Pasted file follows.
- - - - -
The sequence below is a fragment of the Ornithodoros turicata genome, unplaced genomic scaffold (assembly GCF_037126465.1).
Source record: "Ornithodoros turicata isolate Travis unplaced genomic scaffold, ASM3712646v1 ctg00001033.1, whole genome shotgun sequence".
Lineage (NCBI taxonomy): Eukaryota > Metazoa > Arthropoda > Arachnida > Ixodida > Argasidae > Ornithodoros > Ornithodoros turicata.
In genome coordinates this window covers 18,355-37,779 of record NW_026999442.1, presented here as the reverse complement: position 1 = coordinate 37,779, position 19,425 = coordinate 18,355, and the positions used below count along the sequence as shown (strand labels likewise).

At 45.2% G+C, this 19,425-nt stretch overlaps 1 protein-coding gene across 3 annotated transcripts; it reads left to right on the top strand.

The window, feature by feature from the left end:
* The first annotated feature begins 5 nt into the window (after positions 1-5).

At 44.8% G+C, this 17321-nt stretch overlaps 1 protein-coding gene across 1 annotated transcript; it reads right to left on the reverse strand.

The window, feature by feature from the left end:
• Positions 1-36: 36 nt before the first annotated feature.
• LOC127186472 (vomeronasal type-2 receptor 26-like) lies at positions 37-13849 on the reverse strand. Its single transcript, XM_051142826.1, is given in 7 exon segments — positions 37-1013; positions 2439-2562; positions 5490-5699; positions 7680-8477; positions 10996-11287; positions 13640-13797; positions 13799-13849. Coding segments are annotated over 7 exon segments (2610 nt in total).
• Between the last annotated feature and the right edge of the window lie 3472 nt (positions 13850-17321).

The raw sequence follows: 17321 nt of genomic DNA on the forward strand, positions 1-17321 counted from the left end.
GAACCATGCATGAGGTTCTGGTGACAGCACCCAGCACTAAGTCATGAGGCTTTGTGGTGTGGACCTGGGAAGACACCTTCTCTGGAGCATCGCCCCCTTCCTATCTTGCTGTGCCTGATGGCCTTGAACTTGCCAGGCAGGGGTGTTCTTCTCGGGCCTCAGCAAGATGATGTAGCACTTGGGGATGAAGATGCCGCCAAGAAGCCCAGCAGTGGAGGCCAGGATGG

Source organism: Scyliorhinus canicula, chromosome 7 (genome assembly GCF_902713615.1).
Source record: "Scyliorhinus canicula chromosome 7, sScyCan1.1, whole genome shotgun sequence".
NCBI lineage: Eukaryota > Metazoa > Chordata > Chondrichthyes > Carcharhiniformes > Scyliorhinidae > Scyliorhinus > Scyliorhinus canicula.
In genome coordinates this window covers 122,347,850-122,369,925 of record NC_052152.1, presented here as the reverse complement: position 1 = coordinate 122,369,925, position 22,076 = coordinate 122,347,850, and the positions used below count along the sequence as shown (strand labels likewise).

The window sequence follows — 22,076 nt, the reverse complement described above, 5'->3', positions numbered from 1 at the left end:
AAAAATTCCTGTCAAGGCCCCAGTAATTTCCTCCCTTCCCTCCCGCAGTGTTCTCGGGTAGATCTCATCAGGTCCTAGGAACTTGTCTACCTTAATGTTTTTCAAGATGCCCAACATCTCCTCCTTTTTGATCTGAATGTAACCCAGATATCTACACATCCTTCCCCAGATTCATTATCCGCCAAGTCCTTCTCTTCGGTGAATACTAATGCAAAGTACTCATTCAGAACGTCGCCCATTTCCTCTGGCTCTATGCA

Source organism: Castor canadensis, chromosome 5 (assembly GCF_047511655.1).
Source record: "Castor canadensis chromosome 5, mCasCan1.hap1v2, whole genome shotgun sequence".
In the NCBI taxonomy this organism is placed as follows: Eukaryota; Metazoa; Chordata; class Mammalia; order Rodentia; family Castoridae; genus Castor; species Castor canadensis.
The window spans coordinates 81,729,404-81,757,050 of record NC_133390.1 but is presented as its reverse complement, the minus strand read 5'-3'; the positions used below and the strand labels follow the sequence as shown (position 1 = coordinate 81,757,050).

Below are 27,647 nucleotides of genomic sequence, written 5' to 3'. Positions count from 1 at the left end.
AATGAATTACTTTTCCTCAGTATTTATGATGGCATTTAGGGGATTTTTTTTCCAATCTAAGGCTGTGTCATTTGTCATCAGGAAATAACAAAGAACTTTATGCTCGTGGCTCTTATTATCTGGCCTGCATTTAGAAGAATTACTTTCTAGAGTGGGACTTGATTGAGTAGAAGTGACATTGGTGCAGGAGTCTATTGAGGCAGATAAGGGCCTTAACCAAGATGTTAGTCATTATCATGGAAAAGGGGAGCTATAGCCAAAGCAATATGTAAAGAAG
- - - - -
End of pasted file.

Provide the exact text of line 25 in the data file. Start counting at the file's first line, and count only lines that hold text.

Below are 27,647 nucleotides of genomic sequence, written 5' to 3'. Positions count from 1 at the left end.